Adventure Junkie

Hello, my name is Nia Franklin. I am a junior at MSU majoring in Human Biology with hopes of continuing on to Medical School and becoming a doctor. I love to travel and try new things. I recently took an elective class at Disney World (Yes, Disney World. That was no typo) and got to do so many amazing things I probably would have never done. It was a trip to Disney World on steroid because we got to do some many things that you could not do with a regular ticket. We got to travel to all of the parks and go behind the scenes. I also got to go snorkeling and swim with the dolphins at sea world. Dolphins are one of my favorite animals and it’s always been a dream of mine to be up close and personal with one of them.

I recently returned from a study abroad trip in Japan when I stayed for 5 weeks studying comparative health care. The class focused on the comparisons and similarities of our health care system and Japan’s health care system. Needless to say, Japans health care is a lot better. During my time there I traveled to several different hospitals in Japan, got to interview Japanese doctors, and take classes with other Japanese students. Also while overseas I took a 3 week, intensive Japanese class. I now know 3 languages, English, Spanish, and some Japanese J I’m hoping that not only I become a doctor someday but that I can really influence a change in our country. We can learn a lot from the other countries in this world. I for one think Japan has a lot of great methods for a better environment and community.

During my free time I usually like to relax and catch up on my favorite tv shows. But I also like to work out, practice piano, and listen to music.

I don’t have any previous anthropology experience. I am taking this class for my major and because it seemed the most interesting and like it would contribute to my knowledge of the medical field more than some of the other options I had. I’ve also have heard good things about this course from a fellow co-worker.


Me and my friends from University of Shiga Prefecture Nursing Class.


This Post Has 4 Comments

  1. Tyler says:

    Hi Nia- It was interesting to read about your experiences with Japanese healthcare. I’ve worked in a hospital for close to a year and can definitely see how our healthcare could be behind other countries but I was curious if you could explain how specifically their healthcare impressed you compared to ours? Was it even one specific thing or just greater on many levels. Good luck with your goals towards med school!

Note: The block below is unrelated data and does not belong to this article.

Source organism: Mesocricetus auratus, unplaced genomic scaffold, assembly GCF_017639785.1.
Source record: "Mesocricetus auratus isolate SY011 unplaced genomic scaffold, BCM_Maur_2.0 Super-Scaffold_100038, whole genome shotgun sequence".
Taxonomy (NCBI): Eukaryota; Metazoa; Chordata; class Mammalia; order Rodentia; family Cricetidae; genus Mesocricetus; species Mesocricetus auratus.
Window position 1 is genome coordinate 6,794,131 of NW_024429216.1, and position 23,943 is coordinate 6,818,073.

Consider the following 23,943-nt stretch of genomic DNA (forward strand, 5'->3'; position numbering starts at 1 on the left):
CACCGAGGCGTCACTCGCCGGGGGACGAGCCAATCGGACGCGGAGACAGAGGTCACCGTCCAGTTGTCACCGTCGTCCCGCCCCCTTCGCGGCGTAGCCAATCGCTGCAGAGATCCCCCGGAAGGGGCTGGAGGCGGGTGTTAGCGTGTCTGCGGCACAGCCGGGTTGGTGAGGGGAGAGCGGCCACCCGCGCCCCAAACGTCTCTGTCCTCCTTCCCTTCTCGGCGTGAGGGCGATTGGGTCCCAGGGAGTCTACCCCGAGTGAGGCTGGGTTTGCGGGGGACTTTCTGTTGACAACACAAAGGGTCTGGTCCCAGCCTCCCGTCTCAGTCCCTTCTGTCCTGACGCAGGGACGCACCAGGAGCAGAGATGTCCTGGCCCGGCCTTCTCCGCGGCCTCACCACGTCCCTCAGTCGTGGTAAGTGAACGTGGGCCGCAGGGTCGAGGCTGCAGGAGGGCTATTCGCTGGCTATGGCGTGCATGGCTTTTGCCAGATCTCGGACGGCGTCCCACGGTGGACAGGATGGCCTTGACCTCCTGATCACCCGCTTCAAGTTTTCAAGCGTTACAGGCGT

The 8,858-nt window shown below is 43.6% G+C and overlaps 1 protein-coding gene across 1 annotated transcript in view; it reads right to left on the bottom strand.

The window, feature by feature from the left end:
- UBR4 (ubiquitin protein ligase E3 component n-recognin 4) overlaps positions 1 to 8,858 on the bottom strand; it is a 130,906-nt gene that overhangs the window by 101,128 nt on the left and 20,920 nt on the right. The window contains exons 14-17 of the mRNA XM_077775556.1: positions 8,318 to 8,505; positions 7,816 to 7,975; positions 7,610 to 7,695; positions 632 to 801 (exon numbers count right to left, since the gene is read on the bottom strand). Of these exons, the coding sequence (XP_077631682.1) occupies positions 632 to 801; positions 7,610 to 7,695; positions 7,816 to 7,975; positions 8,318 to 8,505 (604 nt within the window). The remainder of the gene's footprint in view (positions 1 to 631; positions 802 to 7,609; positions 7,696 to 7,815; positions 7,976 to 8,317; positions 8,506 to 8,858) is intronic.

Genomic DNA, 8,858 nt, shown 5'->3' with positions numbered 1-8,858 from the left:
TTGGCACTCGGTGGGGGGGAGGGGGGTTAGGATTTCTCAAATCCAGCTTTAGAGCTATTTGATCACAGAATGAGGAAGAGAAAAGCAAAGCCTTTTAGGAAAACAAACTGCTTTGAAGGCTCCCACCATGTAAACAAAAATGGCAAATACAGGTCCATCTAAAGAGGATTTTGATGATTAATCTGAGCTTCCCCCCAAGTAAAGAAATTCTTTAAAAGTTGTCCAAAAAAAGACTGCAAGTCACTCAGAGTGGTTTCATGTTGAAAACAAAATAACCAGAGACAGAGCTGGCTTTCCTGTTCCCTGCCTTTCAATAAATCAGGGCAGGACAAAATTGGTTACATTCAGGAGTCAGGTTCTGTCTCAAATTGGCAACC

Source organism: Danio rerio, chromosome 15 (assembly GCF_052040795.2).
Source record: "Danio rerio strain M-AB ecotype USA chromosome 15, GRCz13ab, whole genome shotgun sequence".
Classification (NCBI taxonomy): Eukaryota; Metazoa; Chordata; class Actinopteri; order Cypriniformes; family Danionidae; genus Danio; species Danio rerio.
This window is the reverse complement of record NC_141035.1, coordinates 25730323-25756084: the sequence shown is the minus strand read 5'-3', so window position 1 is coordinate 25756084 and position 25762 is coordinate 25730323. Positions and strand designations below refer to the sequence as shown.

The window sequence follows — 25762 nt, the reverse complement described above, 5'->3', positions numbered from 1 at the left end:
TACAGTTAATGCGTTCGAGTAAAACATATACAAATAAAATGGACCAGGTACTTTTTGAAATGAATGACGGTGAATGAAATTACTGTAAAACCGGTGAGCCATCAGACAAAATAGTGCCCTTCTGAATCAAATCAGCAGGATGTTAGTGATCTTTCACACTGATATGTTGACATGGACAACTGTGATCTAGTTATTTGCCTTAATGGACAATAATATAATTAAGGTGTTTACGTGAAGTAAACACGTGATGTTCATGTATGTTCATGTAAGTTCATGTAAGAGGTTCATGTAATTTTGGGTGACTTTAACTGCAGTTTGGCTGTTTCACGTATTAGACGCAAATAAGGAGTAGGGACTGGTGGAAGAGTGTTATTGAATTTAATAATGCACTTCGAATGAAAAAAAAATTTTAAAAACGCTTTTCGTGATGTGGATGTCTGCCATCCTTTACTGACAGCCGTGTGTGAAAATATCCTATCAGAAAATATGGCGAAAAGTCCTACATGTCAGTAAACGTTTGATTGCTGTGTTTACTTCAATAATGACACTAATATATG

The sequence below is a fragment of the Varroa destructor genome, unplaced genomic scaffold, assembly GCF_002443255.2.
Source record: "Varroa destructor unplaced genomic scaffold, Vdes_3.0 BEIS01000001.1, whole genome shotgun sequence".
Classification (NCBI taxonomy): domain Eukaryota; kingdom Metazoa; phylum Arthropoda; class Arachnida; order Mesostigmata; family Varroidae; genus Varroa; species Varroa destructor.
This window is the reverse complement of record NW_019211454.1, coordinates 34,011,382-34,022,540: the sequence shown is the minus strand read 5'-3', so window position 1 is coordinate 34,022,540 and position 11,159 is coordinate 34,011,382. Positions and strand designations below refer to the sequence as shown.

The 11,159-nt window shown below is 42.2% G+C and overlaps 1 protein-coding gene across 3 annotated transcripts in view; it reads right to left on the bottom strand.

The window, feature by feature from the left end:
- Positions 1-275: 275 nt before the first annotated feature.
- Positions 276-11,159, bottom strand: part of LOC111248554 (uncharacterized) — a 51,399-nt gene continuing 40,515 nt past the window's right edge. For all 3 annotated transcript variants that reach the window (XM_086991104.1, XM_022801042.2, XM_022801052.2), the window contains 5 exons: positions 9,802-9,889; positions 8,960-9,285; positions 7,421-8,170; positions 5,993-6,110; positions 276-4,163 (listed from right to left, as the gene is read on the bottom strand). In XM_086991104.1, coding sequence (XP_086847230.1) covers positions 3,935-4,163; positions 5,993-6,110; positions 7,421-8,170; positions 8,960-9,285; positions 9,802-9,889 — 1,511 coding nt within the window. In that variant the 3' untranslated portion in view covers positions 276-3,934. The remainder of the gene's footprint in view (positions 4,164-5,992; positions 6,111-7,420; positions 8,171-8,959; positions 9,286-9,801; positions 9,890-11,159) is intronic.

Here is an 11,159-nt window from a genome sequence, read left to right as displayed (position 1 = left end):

• frank181 says:

      Thank you and good luck to you as well.
      Japanese health care was a lot more efficient that America’s in many ways. For starters, everyone has health care there regardless of income. They also are less business oriented and more patient oriented. For example after a mother gives birth here in America they are out of the hospital in just a couple of days where as in Japan when someone gives birth or has surgery they are kept in the hospital for longer for “spiritual healing” and not just physical healing. The people in Japan also shared more of a friendship with their doctors. They got check ups far more often than Americans and really have trust in their doctors. Also the cost for medical school there is dirt cheap in comparison to America, the trade of is the doctor’s salary are less than here.

  2. Delisa Quayson says:

    Hi Nia, sounds like you had an awesome summer. I also just got back from a study abroad in Germany, I went to study the language and culture but I did an independent study comparing the health care systems between Germany and America and i found that the German system was less complicated, very effective and efficient. I hope we both make it to medical school and get to live our dreams. Good luck!!

  3. Taz Karim says:

    Hi Nia – Welcome to the course! I am so excited to see you and your classmates already making observations across various health systems. We will be watching a video called “sick around the world” which does precisely that. I look forward to reading your reflections this semester.

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